When do conservatives scrape together the ounce of integrity necessary to acknowledge that Trump is morally, intellectually and temperamentally unfit for office?
Stop with the false equivalency. Yes, Obama lied about aspects of Obamacare (as did every conservative who talked about "death panels"). Trump has been far more careless with national intelligence than Hillary (and this site was willing to shred the Constitution while calling for her to be "locked-up.") Imagine if Obama has conducted national security at a dinner table surrounded by guests looking for photo opportunities; or if Obama had ordered states to provide voter info (including voting history); or if Obama's administration was involved in such disgraceful stories like pizza-gate and the Seth Rich suicide; or if Obama called the White House a "dump".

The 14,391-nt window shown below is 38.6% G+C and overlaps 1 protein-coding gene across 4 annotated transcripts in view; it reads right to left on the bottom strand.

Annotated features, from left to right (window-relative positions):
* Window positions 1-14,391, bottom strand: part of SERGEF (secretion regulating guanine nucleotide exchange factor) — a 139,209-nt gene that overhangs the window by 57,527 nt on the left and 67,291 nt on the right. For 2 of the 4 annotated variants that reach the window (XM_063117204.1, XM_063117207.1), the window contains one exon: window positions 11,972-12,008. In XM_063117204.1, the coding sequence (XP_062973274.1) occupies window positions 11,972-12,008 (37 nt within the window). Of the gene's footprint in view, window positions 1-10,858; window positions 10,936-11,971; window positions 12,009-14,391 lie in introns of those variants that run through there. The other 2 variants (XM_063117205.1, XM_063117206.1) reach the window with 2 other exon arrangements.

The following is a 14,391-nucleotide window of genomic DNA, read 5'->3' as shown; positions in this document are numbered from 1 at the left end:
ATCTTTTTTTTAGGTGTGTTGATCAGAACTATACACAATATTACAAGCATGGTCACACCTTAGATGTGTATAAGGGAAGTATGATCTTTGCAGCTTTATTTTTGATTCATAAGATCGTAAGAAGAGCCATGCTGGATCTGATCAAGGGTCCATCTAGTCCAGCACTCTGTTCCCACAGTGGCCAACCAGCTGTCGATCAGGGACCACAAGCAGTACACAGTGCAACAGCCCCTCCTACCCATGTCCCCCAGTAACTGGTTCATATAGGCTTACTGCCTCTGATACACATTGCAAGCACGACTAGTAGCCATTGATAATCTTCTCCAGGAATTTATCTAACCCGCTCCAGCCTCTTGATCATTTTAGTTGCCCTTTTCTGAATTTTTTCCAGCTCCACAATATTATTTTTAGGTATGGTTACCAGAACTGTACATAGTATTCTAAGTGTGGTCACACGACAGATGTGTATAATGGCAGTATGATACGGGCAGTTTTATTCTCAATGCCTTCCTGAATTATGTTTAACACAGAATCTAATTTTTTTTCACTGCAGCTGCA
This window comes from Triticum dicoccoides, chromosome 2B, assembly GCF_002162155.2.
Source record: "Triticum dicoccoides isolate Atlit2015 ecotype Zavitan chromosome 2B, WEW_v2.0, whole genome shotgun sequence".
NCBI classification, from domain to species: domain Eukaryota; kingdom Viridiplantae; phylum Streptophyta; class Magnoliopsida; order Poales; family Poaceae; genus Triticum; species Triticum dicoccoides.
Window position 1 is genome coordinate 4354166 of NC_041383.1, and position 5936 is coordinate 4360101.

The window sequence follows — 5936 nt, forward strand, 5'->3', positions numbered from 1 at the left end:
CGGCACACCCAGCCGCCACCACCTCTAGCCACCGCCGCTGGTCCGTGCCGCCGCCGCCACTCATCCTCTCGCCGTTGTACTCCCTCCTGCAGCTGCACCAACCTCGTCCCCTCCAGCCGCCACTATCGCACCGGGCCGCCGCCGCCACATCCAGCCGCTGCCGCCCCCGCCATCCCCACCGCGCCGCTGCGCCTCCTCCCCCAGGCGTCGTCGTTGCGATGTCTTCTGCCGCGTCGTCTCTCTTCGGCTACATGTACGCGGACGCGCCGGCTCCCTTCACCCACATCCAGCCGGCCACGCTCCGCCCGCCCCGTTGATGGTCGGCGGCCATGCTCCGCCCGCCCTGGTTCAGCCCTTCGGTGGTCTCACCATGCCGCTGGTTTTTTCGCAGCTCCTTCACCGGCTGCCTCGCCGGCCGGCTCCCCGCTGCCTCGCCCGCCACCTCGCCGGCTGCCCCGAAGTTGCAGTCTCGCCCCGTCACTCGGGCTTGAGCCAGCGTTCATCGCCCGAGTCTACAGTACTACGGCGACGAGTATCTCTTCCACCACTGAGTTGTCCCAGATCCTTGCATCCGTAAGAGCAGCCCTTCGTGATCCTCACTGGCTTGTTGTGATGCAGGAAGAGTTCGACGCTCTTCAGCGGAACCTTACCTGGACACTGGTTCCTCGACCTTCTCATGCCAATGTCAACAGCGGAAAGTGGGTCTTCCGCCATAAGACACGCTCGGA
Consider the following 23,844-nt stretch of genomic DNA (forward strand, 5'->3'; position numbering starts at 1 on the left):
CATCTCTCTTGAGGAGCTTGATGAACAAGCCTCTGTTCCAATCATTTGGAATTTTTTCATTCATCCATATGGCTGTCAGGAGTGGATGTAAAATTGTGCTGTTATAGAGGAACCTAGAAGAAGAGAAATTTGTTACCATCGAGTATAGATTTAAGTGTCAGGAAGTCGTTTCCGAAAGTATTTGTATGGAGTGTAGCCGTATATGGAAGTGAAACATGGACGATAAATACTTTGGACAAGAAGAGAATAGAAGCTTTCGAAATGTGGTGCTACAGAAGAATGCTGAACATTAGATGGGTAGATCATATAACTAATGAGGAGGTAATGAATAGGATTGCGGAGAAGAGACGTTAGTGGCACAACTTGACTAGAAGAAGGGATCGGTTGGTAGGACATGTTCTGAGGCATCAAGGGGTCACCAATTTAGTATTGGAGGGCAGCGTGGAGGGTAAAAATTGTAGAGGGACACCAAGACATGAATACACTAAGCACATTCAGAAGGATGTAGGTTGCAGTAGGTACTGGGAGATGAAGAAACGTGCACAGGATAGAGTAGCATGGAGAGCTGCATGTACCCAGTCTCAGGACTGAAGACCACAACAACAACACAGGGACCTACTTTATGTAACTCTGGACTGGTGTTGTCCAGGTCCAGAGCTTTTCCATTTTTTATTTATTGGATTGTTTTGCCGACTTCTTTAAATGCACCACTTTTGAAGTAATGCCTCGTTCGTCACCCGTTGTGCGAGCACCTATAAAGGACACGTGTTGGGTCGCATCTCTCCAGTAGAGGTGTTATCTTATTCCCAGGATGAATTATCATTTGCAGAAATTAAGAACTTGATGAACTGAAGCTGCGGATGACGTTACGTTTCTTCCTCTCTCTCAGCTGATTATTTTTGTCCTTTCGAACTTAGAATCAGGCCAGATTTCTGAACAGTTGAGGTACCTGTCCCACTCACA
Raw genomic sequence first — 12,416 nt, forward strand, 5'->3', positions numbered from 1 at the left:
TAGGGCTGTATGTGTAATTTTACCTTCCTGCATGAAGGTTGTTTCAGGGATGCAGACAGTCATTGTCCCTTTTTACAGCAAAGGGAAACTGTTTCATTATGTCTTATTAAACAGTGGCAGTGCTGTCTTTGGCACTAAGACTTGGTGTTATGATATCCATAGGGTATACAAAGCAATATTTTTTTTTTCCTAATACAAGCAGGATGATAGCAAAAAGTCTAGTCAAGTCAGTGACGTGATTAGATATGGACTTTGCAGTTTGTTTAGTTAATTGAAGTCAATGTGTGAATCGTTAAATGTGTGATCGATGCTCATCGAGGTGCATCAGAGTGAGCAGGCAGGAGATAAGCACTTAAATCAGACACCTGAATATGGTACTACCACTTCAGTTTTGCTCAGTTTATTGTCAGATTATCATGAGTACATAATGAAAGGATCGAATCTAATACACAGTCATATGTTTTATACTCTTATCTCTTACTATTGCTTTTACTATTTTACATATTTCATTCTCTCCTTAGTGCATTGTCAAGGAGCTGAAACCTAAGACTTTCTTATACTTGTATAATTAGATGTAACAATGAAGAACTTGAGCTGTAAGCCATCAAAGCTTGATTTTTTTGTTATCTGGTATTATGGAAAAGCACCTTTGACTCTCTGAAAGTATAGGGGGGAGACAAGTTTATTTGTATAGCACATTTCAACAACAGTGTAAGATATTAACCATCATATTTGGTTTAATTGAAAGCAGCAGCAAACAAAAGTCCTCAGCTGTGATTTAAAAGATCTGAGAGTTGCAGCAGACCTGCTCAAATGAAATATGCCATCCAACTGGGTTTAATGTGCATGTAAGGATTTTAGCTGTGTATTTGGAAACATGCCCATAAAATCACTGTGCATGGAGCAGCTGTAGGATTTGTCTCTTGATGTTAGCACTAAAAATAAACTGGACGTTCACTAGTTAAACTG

Trump is undermining our democracy, and unless you call for his ouster, you are giving him support.

mark said...

correction: Rich was killed during a robbery. It was not suicide.

mardony said...

"Who Cares What's Wrong With Donald Trump. What's Wrong With Us?"

Yesterday, with poor put-upon Trump in mind, this blog berated the American Psychoanalytic Association for advising its member psychiatrists and psychologists that it's now OK to publicly diagnose public figures whom they haven't examined. The blog openly embraced the Constitution wishing:
"If there were First Amendment considerations involved in what doctors could say ...."

This backflip from a blog that has run countless harangues about how the First Amendment rights of outnumbered campus conservatives are being abused by the liberal university industry.